A newborn baby died, and another infant is currently in critical condition suffering from brain damage, after they were administered nitrous oxide instead of oxygen at a hospital in Sidney.
A baby died, while another one is fighting for life at Bankstown-Lidcombe Hospital. The death occurred after the babies inhaled nitrous oxide, commonly referred to as “laughing gas.” Only after the death was discovered and investigated did the hospital realize the cause and rush to rectify it. The devastated mother of the deceased baby hasn’t decided the next course of action, while the hospital is scrambling to remedy the situation and ensure such incidents aren’t repeated.
Sonya Ghanem, the mother of the newborn that died, was inconsolable. The devastated mother is still trying to come to terms with the loss:
“I held my baby. They brang him to me at the hospital. I said ‘I want to see him. (I was) just looking at him… shaking. My son ‘wake up’ I would tell him. ‘Wake up, wake up. What did they do to you?”
“I come (sic) home to his room. No baby. No baby. Me walking, coming out of the hospital holding a capsule. I held nothing in my hand. I came empty-handed. Thinking I’d hold my newborn but no. Shocking, shocking this hospital.”
Two babies had to pay a heavy price due to a faulty gas line at Bankstown-Lidcombe Hospital in Sydney’s south-west. Instead of oxygen, the line had been dispensing nitrous oxide, which is routinely used in dental surgeries. According to Sky News, both children were treated with a dispenser of nitrous oxide that had been wrongly installed as oxygen in the hospital’s neonatal resuscitation unit. Confirming the sad incident, New South Wales Health Minister Jillian Skinner read a statement at a press conference:
“I am profoundly sorry for the families of a newborn who died and another newborn who was severely affected. I deeply regret these families have suffered through such a devastating error. NSW Health will do all it can to support them.”
Ms. Skinner said the gas lines were checked and certified by the gas company, BOC Ltd and the hospital, reported BBC. The legal counsel representing New South Wales has asked for an explanation from BOC Ltd. So far, the company has only issued a statement regretting the incident and acknowledging the pain and suffering of the families.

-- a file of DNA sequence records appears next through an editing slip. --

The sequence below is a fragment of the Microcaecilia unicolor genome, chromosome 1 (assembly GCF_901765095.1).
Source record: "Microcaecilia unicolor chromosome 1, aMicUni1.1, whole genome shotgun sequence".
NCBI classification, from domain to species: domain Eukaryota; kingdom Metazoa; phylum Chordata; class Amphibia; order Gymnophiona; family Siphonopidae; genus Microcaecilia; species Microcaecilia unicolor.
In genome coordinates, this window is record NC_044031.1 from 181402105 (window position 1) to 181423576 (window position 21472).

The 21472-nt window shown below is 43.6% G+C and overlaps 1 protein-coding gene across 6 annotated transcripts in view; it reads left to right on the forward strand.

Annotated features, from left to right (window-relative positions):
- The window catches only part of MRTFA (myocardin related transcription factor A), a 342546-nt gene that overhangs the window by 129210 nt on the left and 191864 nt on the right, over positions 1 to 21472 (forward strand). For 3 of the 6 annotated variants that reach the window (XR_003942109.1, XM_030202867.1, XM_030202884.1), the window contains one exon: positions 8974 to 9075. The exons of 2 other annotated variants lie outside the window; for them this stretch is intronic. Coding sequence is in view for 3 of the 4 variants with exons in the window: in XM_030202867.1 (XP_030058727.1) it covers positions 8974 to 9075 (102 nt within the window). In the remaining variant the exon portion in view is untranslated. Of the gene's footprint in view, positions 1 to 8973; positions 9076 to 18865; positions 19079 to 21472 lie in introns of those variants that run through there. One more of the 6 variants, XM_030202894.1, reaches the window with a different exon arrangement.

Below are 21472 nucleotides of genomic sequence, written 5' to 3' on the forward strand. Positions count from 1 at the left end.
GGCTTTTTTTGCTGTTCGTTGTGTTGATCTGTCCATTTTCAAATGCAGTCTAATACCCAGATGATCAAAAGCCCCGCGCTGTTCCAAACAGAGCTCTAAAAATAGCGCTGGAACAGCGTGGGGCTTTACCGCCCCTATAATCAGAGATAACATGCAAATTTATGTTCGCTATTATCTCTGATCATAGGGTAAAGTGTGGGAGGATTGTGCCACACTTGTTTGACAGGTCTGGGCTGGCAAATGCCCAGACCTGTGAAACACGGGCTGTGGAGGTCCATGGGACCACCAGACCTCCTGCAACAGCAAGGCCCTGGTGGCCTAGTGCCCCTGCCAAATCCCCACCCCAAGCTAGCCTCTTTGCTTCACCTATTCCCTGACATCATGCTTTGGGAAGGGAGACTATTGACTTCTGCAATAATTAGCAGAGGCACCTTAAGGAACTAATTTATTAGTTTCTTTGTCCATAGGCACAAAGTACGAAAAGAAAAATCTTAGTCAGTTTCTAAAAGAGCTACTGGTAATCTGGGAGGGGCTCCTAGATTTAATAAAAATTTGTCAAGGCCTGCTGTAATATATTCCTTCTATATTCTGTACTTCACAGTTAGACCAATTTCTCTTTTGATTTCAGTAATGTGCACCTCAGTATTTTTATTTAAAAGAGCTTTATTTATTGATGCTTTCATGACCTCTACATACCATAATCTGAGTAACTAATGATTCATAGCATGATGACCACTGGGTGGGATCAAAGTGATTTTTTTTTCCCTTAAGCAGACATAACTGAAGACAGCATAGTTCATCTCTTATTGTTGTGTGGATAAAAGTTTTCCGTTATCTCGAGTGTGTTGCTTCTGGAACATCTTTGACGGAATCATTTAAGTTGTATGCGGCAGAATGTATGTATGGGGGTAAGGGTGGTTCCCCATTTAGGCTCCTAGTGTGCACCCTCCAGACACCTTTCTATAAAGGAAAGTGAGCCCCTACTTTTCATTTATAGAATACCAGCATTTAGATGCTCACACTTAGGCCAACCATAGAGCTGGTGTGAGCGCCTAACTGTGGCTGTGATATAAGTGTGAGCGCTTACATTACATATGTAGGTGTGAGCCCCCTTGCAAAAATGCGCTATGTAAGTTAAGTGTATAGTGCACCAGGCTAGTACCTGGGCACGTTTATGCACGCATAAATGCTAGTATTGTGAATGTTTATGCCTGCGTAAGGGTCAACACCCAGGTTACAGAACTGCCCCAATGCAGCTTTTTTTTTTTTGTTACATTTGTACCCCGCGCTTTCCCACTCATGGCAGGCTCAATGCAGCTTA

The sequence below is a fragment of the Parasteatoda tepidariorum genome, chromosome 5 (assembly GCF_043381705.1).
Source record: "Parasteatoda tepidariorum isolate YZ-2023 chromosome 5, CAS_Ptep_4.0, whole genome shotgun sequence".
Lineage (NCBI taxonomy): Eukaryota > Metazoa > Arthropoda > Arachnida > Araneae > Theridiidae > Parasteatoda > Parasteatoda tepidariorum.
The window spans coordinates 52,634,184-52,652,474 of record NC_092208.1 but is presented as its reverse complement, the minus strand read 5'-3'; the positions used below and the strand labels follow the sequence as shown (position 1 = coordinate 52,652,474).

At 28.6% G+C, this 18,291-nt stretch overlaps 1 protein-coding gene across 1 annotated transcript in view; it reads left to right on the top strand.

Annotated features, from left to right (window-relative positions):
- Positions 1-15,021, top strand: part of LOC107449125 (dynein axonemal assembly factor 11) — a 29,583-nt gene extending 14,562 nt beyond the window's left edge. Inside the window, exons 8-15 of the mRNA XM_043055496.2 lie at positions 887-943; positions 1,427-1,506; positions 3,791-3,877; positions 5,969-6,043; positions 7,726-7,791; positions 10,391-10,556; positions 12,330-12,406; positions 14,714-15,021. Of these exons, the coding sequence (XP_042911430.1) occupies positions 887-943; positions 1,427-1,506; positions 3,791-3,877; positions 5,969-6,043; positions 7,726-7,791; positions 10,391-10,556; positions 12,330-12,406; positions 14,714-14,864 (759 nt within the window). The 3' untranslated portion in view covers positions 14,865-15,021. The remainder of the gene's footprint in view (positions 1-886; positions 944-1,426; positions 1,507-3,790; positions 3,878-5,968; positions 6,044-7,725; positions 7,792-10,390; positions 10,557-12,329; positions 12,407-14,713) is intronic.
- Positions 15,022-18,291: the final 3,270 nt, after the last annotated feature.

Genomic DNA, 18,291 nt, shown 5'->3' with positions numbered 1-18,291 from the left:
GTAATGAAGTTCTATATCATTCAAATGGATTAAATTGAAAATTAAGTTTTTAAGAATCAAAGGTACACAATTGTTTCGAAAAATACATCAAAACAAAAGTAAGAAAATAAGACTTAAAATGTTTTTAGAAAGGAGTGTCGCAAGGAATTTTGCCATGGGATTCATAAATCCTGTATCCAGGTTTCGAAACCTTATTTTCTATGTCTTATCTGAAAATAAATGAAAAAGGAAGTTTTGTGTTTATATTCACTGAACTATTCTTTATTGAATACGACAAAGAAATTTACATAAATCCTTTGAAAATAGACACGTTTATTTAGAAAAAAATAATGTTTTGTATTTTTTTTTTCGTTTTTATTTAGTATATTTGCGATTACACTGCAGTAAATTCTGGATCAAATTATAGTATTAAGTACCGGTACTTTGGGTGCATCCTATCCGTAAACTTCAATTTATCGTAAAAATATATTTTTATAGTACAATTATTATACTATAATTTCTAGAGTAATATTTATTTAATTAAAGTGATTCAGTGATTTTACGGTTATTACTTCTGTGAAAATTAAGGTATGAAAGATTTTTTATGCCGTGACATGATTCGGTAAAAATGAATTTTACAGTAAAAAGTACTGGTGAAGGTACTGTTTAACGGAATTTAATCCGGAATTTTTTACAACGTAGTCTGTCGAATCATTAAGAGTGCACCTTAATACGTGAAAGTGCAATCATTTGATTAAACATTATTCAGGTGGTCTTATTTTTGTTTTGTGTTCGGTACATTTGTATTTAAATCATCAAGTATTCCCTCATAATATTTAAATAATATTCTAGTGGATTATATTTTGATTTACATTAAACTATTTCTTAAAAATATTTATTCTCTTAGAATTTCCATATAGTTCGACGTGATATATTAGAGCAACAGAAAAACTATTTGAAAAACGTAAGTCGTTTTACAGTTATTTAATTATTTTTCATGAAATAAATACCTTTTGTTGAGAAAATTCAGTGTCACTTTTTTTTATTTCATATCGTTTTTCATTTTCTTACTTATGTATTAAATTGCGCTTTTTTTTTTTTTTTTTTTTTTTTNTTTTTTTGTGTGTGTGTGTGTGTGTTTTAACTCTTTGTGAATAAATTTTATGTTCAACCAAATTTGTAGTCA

After the incident, the hospital and the agency have begun the process of checking all medical gas lines. So far, eight operating theaters at the hospital have been checked and certified to be functioning correctly. However, the ones that caused the incidents remain closed. Meanwhile, the administration stressed that since July 2015 no infant has been administered any wrong gas.
Shockingly, the two babies weren’t affected simultaneously or within a interval of few days. According to The Daily Telegraph, one of the babies suffered severe brain damage last month. What’s even more appalling is the fact that the doctors and the hospital didn’t reveal the cause. For weeks after the birth of the baby girl, the administration did not inform the family about the “devastating mix-up” that led to her critical condition. It was only after a pediatrician raised concerns following the death of one of the babies last Thursday, was the error discovered and investigated, added Ms. Skinner said at a press conference.
Only on Saturday were the families informed about the true reason one of them is raising a brain-damaged baby girl while the other one left the hospital without a baby.
Nitrous oxide or laughing gas isn’t lethal in smaller doses. It is regularly used by dentists to induce drowsiness. Besides being used as medical/dental anesthesia, the gas also serves as a propellant in food industries. In smaller doses, the gas does wonders for dentists, but if the dose rises outside the permissible range, it can be dangerous, if not fatal for adults. In fact, as The Inquisitr reported earlier, laughing gas is being tested in treatment of patients suffering from PTSD.
Unfortunately in the case of infants, even small doses of nitrous oxide can be life-threatening. While the company managing the gas lines is conducting an internal investigation, NSW’s health department too, has launched a full-scale investigation.
[Photo by Paul Fievez/Hulton Archive/Getty Images]